Directors Note

Chikamatsu(1653-1724) wrote eleven 'lovers' suicides' plays between 1703-1720. The first was Lovers' Suicides at Sonezaki(1703); the last, Lovers' Suicides at Amijima(1720). Both have been in the repertoire of Bunraku and Kabuki, and have even been made as films. Unlike them, however, the eighth play, Lovers' Suicides at Imamiya(1711),has been staged only infrequently. Ours may be the first production for many years.

Lovers' Suicides at Imamiya does not have obviously dramatic characters: there is no pitifully ill-fated, economically-imprisoned courtesan, no shopkeeoer or shopkeeper's son obsessed by her but too poor to buy her out or even to see her often.. Instead, the lovers in the play are rather or dinary. a seamstress and a young shop assistant, living in a merchant town in eignteenth-century Osaka. Neither are the play's other characters particularly special: there is a kind-hearted shop-master, his family and hard working colleagues. Perhaps it is because the characters seem so very ordinary that there have been few productions of the play. Bunraku and Kabuki were always entertainment for the people, so plays lacking spectacular pleasure-quater scenes, or large numbers of elaborately-costumed courtesans, might have struggle to find audiences.

As was his custom, Chikamatsu wrote this sewa-mono(a domestic or contemporary play) based on actual event: in the case, something which had happened only a year previously. A widowed merchant wanted a shop-maid as his sencond wife. Everyone in the shop, at least, thought it an ideal marriage proposal. But the play charts the wider consequences of the relationship. Chikamatsu created as his heroine an unmarried, 26 years-old seamstress, Kisa, skilled enough at her job to earn enough money to feed an entire family. However, in those days girls normally married in their teens and had their children young, courtesans had already reached the end of their working lives by the time they were Kisa's age. With contemporary standards such as these at works, we can see that even though she is financially independent Kisa is under enormous social pressure.

And in the matter of age, things were little different for men Trandesmenin the Edo era(1603-1867) formed their own guilds, which licensed their members. Without a license, no dencent merchant could run a shop in the mercantile world of Osaka. The license was either inherited or granted through the recommendation of a senior figure, such as the master of the shop. A boy started his apprenticeship at around the age of ten, by the time he had completed his junior and senior shop-assistantship and become independent, he could well be in his mid-thirties. Only then was marriage feasible or desirable. As emplyees usually lived in the shop premises, marrying young was neither very common nor easy. Living in a tight-knit society, it was extremely hard to even think of going against social convention.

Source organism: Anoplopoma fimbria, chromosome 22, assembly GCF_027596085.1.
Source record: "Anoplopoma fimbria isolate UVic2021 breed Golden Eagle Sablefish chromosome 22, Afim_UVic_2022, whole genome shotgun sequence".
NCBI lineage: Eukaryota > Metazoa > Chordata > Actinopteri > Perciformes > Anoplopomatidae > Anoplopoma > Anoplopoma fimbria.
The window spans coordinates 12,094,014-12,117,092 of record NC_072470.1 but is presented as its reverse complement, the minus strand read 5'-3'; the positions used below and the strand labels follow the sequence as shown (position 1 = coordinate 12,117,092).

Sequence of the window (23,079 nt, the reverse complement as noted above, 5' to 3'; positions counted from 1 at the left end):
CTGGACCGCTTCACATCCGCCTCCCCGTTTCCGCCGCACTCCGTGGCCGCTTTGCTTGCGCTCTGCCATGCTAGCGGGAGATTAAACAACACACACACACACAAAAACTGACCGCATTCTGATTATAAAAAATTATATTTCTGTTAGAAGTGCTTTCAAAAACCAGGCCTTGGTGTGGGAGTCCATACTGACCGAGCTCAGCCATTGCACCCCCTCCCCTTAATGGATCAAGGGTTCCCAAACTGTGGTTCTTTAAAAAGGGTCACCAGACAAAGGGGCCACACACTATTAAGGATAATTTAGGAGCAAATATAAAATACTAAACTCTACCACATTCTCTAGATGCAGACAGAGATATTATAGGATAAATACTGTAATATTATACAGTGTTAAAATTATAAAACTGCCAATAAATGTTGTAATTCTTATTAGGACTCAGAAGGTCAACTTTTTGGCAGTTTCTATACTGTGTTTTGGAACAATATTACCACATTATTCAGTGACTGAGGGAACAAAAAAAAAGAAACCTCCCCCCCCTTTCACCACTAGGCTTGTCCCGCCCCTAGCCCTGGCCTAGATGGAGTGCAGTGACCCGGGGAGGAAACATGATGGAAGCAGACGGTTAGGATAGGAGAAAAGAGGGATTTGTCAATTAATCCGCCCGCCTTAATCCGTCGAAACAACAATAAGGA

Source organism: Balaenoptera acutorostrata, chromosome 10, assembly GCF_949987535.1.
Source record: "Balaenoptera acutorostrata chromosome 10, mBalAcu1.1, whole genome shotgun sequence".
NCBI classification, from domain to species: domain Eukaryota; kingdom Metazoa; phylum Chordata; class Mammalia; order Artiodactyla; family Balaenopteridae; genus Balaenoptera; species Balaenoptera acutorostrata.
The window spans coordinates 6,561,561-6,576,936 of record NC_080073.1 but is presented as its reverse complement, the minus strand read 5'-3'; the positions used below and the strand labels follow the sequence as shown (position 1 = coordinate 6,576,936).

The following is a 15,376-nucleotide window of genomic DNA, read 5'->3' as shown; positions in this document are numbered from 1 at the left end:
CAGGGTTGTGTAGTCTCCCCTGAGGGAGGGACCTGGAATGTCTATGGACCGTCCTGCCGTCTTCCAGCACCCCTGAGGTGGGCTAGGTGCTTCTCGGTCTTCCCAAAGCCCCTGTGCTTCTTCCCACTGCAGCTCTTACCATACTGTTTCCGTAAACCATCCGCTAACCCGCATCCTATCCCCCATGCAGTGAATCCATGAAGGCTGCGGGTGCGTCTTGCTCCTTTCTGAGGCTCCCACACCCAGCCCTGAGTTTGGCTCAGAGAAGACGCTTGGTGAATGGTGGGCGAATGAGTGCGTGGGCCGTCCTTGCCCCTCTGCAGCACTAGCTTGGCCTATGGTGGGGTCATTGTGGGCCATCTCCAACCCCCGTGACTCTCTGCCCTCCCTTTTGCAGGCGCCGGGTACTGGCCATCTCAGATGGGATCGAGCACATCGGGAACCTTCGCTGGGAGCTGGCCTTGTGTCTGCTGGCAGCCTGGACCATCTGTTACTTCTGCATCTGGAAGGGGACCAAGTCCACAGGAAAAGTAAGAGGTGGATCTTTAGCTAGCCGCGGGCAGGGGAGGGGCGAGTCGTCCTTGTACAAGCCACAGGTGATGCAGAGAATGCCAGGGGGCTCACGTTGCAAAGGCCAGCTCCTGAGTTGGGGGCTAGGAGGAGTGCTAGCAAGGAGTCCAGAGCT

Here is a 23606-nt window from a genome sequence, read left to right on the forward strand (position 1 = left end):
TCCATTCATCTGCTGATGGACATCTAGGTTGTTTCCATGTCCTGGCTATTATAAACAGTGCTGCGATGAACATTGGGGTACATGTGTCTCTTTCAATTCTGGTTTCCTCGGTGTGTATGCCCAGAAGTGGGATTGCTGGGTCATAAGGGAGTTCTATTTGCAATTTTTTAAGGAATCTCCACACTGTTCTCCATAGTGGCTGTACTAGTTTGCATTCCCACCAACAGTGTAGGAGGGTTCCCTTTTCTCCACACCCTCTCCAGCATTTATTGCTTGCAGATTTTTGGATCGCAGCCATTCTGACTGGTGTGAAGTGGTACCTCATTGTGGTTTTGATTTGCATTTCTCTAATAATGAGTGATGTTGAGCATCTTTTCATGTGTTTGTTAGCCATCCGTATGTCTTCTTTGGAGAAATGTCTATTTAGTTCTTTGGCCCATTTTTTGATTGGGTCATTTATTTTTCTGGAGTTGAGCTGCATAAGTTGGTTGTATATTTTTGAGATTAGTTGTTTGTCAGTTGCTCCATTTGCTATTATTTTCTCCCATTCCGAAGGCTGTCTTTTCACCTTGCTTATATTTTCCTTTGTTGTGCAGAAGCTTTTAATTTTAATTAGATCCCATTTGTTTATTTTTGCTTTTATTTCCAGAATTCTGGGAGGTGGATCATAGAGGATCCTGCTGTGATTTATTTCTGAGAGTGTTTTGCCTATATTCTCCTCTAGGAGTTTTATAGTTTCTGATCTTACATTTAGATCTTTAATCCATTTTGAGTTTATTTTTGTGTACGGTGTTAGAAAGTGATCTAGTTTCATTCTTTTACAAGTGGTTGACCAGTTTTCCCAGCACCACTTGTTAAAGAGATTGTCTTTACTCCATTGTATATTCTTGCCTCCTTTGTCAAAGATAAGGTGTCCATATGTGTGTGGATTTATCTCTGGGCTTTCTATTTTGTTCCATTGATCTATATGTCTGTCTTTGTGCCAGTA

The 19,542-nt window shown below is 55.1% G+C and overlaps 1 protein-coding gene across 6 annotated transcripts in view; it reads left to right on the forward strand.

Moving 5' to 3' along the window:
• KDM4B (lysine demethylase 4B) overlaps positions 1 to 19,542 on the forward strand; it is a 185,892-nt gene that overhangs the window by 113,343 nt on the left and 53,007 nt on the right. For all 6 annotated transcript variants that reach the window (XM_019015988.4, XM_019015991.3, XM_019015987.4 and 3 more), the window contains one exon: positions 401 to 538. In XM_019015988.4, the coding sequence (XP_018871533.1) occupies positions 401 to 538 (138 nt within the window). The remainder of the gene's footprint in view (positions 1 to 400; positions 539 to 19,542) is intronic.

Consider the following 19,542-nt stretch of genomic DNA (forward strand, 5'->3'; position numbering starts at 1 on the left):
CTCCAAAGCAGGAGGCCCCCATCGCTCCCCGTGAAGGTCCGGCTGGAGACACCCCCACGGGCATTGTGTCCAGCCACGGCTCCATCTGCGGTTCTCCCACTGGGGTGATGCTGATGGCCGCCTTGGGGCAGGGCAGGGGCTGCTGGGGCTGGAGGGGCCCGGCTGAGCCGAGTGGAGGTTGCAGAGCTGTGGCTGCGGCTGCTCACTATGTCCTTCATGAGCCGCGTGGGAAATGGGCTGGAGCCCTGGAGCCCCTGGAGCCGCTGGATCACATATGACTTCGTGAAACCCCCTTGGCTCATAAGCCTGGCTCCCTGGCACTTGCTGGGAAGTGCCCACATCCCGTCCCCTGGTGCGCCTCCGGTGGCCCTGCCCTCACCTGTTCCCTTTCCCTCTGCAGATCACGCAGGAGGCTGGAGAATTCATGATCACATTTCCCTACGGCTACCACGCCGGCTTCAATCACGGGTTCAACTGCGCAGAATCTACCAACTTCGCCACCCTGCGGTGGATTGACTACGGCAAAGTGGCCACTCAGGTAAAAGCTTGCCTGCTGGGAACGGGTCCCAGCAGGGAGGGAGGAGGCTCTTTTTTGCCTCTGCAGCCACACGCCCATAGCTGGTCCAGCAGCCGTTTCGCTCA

From most points of view, Kisa and Jirobei do not make a good match. But the innocent Jirobei sees in Kisa only a beautiful, warm-hearted woman. And he loves her. Kisa accepts his love without hesitation. Perhaps it is the kind of love for which she has been waiting her man did not come to her only for her skill or labour.

Committing 'lovers' suicides' was prohibited; when it did happen, victims' bodies were exposed to public view. There seems little romantic here: the reality of the love pact was harsh. So why did they do it? Chikamatsu wrote,

The lovers are making a journey to the Pure Land for eternal togetherness. Killing them selves together is the act of walking across the bridge to the Pure Land.

It is an idea which owes something to Buddhist philosophy. Kisa and Jirobei achieve their freedom by breaking away from the constraints of a feudal society in the only way they can. And that is their tragedy.

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